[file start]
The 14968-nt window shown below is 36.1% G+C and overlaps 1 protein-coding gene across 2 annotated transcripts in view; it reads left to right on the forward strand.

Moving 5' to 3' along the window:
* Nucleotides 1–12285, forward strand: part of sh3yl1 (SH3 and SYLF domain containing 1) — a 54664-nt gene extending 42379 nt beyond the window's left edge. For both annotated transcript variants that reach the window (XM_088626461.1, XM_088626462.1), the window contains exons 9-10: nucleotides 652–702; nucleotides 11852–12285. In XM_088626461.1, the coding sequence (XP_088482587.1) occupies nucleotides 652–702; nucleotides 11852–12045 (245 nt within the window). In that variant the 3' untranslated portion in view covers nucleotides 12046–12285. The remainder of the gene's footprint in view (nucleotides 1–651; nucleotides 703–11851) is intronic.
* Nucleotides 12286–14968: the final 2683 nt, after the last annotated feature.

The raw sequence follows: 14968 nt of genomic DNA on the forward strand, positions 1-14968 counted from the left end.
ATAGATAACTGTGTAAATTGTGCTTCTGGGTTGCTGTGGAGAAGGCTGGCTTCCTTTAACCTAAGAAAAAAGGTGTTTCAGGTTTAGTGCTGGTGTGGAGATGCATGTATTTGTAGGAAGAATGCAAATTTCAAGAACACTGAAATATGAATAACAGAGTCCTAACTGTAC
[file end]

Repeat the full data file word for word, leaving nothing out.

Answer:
The 14968-nt window shown below is 36.1% G+C and overlaps 1 protein-coding gene across 2 annotated transcripts in view; it reads left to right on the forward strand.

Moving 5' to 3' along the window:
* Nucleotides 1–12285, forward strand: part of sh3yl1 (SH3 and SYLF domain containing 1) — a 54664-nt gene extending 42379 nt beyond the window's left edge. For both annotated transcript variants that reach the window (XM_088626461.1, XM_088626462.1), the window contains exons 9-10: nucleotides 652–702; nucleotides 11852–12285. In XM_088626461.1, the coding sequence (XP_088482587.1) occupies nucleotides 652–702; nucleotides 11852–12045 (245 nt within the window). In that variant the 3' untranslated portion in view covers nucleotides 12046–12285. The remainder of the gene's footprint in view (nucleotides 1–651; nucleotides 703–11851) is intronic.
* Nucleotides 12286–14968: the final 2683 nt, after the last annotated feature.

The raw sequence follows: 14968 nt of genomic DNA on the forward strand, positions 1-14968 counted from the left end.
ATAGATAACTGTGTAAATTGTGCTTCTGGGTTGCTGTGGAGAAGGCTGGCTTCCTTTAACCTAAGAAAAAAGGTGTTTCAGGTTTAGTGCTGGTGTGGAGATGCATGTATTTGTAGGAAGAATGCAAATTTCAAGAACACTGAAATATGAATAACAGAGTCCTAACTGTAC